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Justice Department files Supreme Court brief challenging DOMA Section 3’s constitutionality

The U.S. Department of Justice files a brief on the merits in the U.S. v. Windsor case arguing that Section 3 of the Defense of Marriage Act (DOMA) is unconstitutional.  In its brief, the DOJ argues that laws pertaining to gays and lesbians should be considered by courts using the more searching heightened scrutiny standard, reflecting a February 2011 determination by President Obama and Attorney General Eric Holder to that effect.

In making its case for heightened scrutiny, the DOJ writes that “gay and lesbian people have been subject to a significant history of discrimination in [the United States].”  They also argue that sexual orientation “bears no relation to ability to participate in and contribute to society,” that sexual orientation is immutable and “a core aspect of identity,” and that “gay and lesbian people are a minority group with limited political power.”  Remarkably, the DOJ writes that “[t]he federal government, state and local governments, and private parties all have contributed to a regrettable history of discrimination against gay and lesbian people in a variety of contexts,” including employment, immigration, hate crimes, child custody and voter referenda.

When considered under heightened scrutiny, Section 3 of DOMA, the Justice Department writes in its brief, “violates the fundamental constitutional guarantee of equal protection. The law denies to tens of thousands of same-sex couples who are legally married under state law an array of important federal benefits that are available to legally married opposite-sex couples. Because this discrimination cannot be justified as substantially furthering any important governmental interest, Section 3 is unconstitutional.”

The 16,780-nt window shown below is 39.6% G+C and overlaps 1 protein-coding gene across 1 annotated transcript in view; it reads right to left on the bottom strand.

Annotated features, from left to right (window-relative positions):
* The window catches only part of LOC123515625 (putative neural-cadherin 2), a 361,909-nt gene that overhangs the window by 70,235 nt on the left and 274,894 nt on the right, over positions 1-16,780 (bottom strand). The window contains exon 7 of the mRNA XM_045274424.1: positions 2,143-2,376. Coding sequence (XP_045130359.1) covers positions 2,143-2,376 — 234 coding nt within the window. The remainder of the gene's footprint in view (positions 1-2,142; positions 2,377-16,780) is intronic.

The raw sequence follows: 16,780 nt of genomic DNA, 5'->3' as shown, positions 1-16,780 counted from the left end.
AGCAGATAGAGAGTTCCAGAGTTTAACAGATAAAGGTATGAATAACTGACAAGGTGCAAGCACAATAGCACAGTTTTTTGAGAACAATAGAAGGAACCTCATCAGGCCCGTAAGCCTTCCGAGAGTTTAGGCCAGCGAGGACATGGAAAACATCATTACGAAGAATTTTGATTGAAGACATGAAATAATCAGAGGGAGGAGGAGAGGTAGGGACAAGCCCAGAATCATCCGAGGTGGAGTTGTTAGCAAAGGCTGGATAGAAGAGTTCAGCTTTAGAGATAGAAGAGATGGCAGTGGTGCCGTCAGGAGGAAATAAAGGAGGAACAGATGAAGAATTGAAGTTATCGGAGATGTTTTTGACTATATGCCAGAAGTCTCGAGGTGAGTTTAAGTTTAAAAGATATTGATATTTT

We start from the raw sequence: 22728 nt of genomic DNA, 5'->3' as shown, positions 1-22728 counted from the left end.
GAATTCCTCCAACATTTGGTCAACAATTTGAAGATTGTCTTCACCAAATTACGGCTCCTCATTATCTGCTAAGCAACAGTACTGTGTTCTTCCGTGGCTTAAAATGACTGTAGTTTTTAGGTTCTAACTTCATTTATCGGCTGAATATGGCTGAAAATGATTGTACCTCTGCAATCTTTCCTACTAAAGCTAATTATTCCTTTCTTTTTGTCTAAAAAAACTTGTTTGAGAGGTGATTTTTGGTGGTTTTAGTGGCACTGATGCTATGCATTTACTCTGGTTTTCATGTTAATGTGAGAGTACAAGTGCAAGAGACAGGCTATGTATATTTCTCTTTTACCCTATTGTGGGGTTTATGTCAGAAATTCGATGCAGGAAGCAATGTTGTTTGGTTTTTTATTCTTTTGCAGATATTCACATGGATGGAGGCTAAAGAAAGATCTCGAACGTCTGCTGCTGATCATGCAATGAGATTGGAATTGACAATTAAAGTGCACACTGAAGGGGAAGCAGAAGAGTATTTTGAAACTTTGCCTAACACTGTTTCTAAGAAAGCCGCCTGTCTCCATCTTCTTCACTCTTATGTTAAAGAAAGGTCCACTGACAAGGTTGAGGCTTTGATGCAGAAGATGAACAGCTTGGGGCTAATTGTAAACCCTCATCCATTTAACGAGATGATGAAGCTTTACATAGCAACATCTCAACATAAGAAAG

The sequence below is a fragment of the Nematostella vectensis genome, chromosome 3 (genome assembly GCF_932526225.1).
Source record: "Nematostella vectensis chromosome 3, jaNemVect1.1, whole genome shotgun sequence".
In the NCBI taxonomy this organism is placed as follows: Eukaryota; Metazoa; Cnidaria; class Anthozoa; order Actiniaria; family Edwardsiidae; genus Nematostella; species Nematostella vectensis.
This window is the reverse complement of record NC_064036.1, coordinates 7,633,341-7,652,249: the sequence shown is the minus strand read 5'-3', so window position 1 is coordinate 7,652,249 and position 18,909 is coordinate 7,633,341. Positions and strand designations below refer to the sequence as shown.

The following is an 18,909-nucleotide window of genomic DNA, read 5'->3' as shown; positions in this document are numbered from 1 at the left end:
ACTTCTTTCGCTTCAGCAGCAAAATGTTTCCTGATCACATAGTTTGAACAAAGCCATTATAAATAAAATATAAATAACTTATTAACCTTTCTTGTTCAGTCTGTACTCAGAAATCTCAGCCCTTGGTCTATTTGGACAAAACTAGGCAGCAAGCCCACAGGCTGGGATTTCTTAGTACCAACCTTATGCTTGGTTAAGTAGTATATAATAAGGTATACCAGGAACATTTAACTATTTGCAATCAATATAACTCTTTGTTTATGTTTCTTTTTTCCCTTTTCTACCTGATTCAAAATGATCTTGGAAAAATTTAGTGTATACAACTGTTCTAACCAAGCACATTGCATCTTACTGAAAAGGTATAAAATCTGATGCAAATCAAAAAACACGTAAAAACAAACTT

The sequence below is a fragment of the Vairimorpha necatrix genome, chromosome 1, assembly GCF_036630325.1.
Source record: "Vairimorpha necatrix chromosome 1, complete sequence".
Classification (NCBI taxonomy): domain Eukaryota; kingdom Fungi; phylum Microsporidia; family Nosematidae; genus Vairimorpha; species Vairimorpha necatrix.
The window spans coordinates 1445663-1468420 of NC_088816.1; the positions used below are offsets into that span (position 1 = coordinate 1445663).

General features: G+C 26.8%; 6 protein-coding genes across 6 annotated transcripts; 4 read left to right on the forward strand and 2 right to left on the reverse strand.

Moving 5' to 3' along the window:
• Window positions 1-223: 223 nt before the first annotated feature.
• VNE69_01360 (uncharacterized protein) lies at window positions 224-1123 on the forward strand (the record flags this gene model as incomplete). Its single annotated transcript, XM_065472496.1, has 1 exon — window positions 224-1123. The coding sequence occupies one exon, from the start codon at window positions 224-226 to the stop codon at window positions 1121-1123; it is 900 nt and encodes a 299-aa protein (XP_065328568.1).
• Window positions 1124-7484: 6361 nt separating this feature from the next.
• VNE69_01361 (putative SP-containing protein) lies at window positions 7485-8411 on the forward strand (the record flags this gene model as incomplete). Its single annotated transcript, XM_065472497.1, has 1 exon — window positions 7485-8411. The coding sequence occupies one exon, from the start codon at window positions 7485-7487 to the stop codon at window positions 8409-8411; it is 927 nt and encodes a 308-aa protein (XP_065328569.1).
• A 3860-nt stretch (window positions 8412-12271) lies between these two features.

Responding to arguments made by the Bipartisan Legal Advisory Group (BLAG) in support of the law, the DOJ writes that DOMA “does not substantially further any interest in preserving ‘traditional, heterosexual’ marriage,” “creates no additional incentive for heterosexual couples to marry, procreate, or raise children together,” “cannot be justified based on an interest in preserving government resources,” and cannot be defended with the argument that it represented an “interest in proceeding with caution pending state experimentation with the definition of marriage.”

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